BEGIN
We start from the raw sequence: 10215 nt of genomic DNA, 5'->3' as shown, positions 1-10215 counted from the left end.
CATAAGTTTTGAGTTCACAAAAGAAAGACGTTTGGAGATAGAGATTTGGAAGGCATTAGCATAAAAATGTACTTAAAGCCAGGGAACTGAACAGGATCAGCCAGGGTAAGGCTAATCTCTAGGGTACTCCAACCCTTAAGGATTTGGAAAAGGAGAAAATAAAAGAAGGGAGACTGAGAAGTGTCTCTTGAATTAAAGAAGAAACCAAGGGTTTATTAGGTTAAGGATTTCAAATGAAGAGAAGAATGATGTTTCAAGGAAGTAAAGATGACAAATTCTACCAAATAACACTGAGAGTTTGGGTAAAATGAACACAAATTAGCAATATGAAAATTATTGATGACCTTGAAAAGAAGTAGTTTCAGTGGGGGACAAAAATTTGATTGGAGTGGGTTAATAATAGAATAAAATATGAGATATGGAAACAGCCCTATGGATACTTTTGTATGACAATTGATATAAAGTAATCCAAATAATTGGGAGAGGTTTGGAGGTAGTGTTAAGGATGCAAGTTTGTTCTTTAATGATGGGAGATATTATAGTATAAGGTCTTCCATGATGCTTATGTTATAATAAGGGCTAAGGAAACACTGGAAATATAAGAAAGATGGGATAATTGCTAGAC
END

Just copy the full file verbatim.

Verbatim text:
We start from the raw sequence: 10215 nt of genomic DNA, 5'->3' as shown, positions 1-10215 counted from the left end.
CATAAGTTTTGAGTTCACAAAAGAAAGACGTTTGGAGATAGAGATTTGGAAGGCATTAGCATAAAAATGTACTTAAAGCCAGGGAACTGAACAGGATCAGCCAGGGTAAGGCTAATCTCTAGGGTACTCCAACCCTTAAGGATTTGGAAAAGGAGAAAATAAAAGAAGGGAGACTGAGAAGTGTCTCTTGAATTAAAGAAGAAACCAAGGGTTTATTAGGTTAAGGATTTCAAATGAAGAGAAGAATGATGTTTCAAGGAAGTAAAGATGACAAATTCTACCAAATAACACTGAGAGTTTGGGTAAAATGAACACAAATTAGCAATATGAAAATTATTGATGACCTTGAAAAGAAGTAGTTTCAGTGGGGGACAAAAATTTGATTGGAGTGGGTTAATAATAGAATAAAATATGAGATATGGAAACAGCCCTATGGATACTTTTGTATGACAATTGATATAAAGTAATCCAAATAATTGGGAGAGGTTTGGAGGTAGTGTTAAGGATGCAAGTTTGTTCTTTAATGATGGGAGATATTATAGTATAAGGTCTTCCATGATGCTTATGTTATAATAAGGGCTAAGGAAACACTGGAAATATAAGAAAGATGGGATAATTGCTAGAC